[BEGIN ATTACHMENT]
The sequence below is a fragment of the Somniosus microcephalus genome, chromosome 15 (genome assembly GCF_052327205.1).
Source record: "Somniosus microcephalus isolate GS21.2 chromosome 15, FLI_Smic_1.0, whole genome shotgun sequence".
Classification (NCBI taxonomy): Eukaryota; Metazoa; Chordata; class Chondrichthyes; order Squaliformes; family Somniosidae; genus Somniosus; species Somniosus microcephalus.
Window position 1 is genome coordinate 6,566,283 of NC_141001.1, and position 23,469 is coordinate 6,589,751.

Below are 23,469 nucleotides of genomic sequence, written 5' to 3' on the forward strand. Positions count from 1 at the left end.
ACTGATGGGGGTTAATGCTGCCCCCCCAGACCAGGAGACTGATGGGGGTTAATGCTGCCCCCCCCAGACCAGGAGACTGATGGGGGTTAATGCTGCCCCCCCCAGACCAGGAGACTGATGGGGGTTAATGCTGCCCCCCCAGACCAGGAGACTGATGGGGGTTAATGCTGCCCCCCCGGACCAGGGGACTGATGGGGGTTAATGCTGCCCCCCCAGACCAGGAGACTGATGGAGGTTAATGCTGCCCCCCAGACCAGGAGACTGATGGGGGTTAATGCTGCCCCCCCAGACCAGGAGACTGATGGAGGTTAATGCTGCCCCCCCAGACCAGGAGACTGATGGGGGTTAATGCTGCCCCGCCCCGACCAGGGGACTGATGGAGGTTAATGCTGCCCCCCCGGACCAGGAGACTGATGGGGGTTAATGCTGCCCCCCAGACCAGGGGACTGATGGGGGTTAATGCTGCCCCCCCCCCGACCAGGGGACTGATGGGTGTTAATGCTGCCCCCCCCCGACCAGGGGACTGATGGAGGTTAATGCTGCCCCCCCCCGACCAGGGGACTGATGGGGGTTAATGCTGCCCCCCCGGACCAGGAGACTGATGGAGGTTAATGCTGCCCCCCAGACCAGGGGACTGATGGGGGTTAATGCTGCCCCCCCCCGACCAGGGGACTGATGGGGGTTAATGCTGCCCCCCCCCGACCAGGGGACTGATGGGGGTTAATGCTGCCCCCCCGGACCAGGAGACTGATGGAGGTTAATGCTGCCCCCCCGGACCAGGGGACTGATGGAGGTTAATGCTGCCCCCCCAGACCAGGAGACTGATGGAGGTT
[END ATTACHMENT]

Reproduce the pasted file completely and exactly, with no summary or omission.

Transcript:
The sequence below is a fragment of the Somniosus microcephalus genome, chromosome 15 (genome assembly GCF_052327205.1).
Source record: "Somniosus microcephalus isolate GS21.2 chromosome 15, FLI_Smic_1.0, whole genome shotgun sequence".
Classification (NCBI taxonomy): Eukaryota; Metazoa; Chordata; class Chondrichthyes; order Squaliformes; family Somniosidae; genus Somniosus; species Somniosus microcephalus.
Window position 1 is genome coordinate 6,566,283 of NC_141001.1, and position 23,469 is coordinate 6,589,751.

Below are 23,469 nucleotides of genomic sequence, written 5' to 3' on the forward strand. Positions count from 1 at the left end.
ACTGATGGGGGTTAATGCTGCCCCCCCAGACCAGGAGACTGATGGGGGTTAATGCTGCCCCCCCCAGACCAGGAGACTGATGGGGGTTAATGCTGCCCCCCCCAGACCAGGAGACTGATGGGGGTTAATGCTGCCCCCCCAGACCAGGAGACTGATGGGGGTTAATGCTGCCCCCCCGGACCAGGGGACTGATGGGGGTTAATGCTGCCCCCCCAGACCAGGAGACTGATGGAGGTTAATGCTGCCCCCCAGACCAGGAGACTGATGGGGGTTAATGCTGCCCCCCCAGACCAGGAGACTGATGGAGGTTAATGCTGCCCCCCCAGACCAGGAGACTGATGGGGGTTAATGCTGCCCCGCCCCGACCAGGGGACTGATGGAGGTTAATGCTGCCCCCCCGGACCAGGAGACTGATGGGGGTTAATGCTGCCCCCCAGACCAGGGGACTGATGGGGGTTAATGCTGCCCCCCCCCCGACCAGGGGACTGATGGGTGTTAATGCTGCCCCCCCCCGACCAGGGGACTGATGGAGGTTAATGCTGCCCCCCCCCGACCAGGGGACTGATGGGGGTTAATGCTGCCCCCCCGGACCAGGAGACTGATGGAGGTTAATGCTGCCCCCCAGACCAGGGGACTGATGGGGGTTAATGCTGCCCCCCCCCGACCAGGGGACTGATGGGGGTTAATGCTGCCCCCCCCCGACCAGGGGACTGATGGGGGTTAATGCTGCCCCCCCGGACCAGGAGACTGATGGAGGTTAATGCTGCCCCCCCGGACCAGGGGACTGATGGAGGTTAATGCTGCCCCCCCAGACCAGGAGACTGATGGAGGTT